Vermeer’s Girl with a Pearl Earring, Fabritius’s The Goldfinch, and Rembrandt’s Portrait of an Elderly Man.
If you need to be swept off your feet, the way it can happen when a visionary moment loosens your internal strictures and you behold the mist of another world, go to the Frick this month. There, alone in the Oval Gallery, is Johannes Vermeer’s Girl With a Pearl Earring. It is part of another one of those incredible embarrassments of New York art-exhibition riches we’re so lucky to have, the fifteen-work knockout known as “Vermeer, Rembrandt, and Hals: Masterpieces of Dutch Painting From the Mauritshuis.” This large-scale loan, seemingly bestowed upon New York by the Gods of Painting, came to us because this great Dutch museum is under renovation. Instead of putting the paintings in storage, the curators sent them on a world tour that includes a few weeks in New York. It probably won’t happen again in your lifetime, maybe ever.
If you’re worried about how to approach such upwardly spiraling art, don’t be. Vermeer is one of the most approachable painters in the world, an artist whose work radiates such celestial beauty and incandescent magnetism that just by looking you’ll know everything you need to know — maybe about art itself, maybe about yourself. I’ve seen this dream catcher before, yet it still had a whole new life lesson to teach me this time.
Since becoming the subject of a novel, film, and a stage play, Vermeer’s portrait has become a worldwide sensation, a red-carpet movie star in itself. People see the painting and think of Scarlett Johansson. When you look at the girl in the frame, though, she’s nothing like the actress, however soft, seductive, or beautiful she is. She’s 17 or 18 years old, and is thought not to be a portrait of anyone specific at all. The painting, a popular Dutch money-making trope at the time, is known as a “tronie,” an image of a type or an idea of a person rather than a picture of an individual. This explains some of the painting’s unknowability, what keeps its mystery so sky-high, and makes the visage so lasting. It has been called the Dutch Mona Lisa. I think this island of blue is better for being more reduced, elusively beautiful, condensed, and a moment of passage. You never know what you’re seeing. The girl becomes a widening of the idea of what it means to be human and what it means and feels like to see. She expands into something larger than, but parallel to, one person.
Atypically for the Dutch, she wears an exotic turban headdress and that notably swollen pearl earring. This is a painting of a subtle moment, a sidelong glance metamorphosing into a look directly at us. What moment this is remains unintelligible. Her rosy lips part somewhat, a tiny glistening at either end of her mouth. Light plays across her face, forehead, and cheeks, highlighting her neck. Her cloak or robe is plain but also looks like something off the Silk Road. The overall color is exquisite. To my eye, the accords of blues and yellows are unlike and more glorious than any other painter’s in the history of art. (Titian owns the universe among gold, yellow, pink, and red.) She’s isolated in a stark dark background, leaving you on your own with this person turned thing turned prism, and time stands still.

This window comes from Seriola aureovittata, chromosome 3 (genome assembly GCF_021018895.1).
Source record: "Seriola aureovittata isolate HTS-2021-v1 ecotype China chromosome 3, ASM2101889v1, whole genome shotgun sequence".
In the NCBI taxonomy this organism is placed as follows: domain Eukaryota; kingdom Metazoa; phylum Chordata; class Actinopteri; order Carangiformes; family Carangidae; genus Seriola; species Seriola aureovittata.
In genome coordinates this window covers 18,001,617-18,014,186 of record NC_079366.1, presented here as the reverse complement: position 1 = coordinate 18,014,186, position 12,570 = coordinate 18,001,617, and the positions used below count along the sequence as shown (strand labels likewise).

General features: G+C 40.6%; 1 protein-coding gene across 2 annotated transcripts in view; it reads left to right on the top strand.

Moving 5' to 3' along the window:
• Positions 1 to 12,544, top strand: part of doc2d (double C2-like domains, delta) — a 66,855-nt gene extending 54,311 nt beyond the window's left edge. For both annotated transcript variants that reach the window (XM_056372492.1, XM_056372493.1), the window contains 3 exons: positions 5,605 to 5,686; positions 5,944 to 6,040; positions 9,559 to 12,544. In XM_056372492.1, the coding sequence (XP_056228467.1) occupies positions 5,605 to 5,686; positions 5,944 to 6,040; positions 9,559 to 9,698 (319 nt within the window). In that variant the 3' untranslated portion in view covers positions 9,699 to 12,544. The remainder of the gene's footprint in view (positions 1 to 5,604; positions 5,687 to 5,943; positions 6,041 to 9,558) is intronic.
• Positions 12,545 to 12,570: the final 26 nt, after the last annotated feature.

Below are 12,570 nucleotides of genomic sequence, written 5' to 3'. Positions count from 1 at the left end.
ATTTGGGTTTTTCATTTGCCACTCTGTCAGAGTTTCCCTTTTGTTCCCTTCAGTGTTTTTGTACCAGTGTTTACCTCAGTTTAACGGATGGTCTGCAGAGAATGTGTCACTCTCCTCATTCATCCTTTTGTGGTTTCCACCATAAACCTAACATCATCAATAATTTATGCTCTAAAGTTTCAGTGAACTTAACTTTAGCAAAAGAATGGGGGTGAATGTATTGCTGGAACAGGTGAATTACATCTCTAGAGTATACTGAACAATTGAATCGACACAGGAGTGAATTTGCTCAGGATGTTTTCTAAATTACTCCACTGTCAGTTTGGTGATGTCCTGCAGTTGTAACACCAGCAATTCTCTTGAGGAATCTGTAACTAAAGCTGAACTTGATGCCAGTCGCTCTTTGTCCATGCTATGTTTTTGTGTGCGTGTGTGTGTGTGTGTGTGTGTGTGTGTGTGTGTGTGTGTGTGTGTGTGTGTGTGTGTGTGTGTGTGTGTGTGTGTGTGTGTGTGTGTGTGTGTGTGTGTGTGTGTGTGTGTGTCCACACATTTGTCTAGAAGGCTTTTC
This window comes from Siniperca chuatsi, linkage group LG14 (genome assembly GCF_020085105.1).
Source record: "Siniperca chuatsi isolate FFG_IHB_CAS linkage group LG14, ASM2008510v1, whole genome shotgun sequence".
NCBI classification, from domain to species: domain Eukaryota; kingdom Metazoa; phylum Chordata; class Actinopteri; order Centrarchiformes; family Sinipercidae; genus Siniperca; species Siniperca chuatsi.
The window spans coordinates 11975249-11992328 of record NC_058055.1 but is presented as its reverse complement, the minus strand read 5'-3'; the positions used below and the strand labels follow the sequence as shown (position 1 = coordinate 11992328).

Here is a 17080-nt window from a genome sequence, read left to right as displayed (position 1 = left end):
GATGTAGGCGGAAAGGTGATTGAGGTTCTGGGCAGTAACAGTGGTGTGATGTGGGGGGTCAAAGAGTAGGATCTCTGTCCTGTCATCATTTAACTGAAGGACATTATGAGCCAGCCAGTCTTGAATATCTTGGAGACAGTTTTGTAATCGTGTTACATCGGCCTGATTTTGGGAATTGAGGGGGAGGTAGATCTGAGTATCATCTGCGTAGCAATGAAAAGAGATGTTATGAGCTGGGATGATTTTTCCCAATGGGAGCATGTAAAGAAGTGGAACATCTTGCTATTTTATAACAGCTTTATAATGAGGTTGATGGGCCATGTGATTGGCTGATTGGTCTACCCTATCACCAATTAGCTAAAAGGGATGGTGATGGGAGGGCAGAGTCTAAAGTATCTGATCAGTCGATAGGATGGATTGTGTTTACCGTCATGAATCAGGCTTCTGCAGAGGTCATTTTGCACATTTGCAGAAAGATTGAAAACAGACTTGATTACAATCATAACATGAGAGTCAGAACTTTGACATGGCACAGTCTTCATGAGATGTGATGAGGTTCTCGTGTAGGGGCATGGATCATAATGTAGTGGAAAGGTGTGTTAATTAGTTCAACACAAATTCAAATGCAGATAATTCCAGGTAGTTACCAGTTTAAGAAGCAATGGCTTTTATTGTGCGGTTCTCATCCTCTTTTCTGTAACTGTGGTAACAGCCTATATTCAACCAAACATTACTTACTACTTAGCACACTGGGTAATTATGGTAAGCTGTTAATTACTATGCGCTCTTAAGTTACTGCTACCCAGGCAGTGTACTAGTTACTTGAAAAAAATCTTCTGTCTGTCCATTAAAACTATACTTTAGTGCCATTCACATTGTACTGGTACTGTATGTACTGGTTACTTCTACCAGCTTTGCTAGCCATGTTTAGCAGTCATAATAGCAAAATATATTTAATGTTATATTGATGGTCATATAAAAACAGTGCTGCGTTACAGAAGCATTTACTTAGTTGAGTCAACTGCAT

Can this act be followed? It can, and it is. In the next gallery crowded with fifteen mostly masterpieces is the very late Portrait of an Elderly Man (1667) by Rembrandt van Rijn. This painting didn’t sweep me off my feet — it swept through me, a crack of existential thunder. An old man sits rumpled, ruddy-faced, his skin pulpy, streaked, warty, rotting, dilapidating flesh, a man alive but laid low by time. He all but fills the picture, larger than life-size, and so close to the picture plane that we stand virtually between his knees. He dominates our visual field and yet is removed from life. Pathos radiates off his annihilated physical body. Emotionally direct and distant at the same time, a force of gravity yet a star system in dissipation. Amused, bored, comfortable in his own skin and in the presence of Rembrandt, open but also an abacus of mysteries. The inner immensity of this painting is only outdone by the extraordinary ways it is made. Flashing brushstrokes, darknesses, light dashing in and out of folds of space, stark whites, smoky blacks, meat hooks for hands, an off-kilter hat and open collar, each rendered in absolutely individualistic ways. It is not fair to compare this Shakespearian colossus to Vermeer’s sumptuous vision. Both attest to the metaphysics of the visual and the physical.
As if these two paintings weren’t enough to undo you, there’s Carel Fabritius’s tiny perfect seduction of the self, The Goldfinch. All I’ll say about this painting of a red-black-and-yellow bird on a perch with a tiny gold chain attached to its leg is that, in and of itself, it is from another existence, flawless, ethereal, intoning the elusive rhythms of being, raising us up to someplace nebulous, exhilarating, unimaginably touching.
I left the Frick so bowled over and undone by the Rembrandt, its towering uneasy interiority, that I felt let down by the Vermeer. A secret shame came over me. Was I so caught up in the gigantic unfathomable emotional impact and painterly fireworks of Rembrandt that I’d lost sight of the Vermeer’s delicacies and mysterious allure? How could I brush off that face, those blues and yellows? Yet late that night, I turned again. The divine harmonics of the Girl’s loosening beauty repossessed me, made its way through the familiar human jungle and wafted me back to being sublimely alive again. She is a blurred photographic image of contemporaneity and a perpetual moment of pictorial charisma.
“Vermeer, Rembrandt, and Hals: Masterpieces of Dutch Painting From the Mauritshuis” is at the Frick Collection, 1 East 71st Street, through January 19.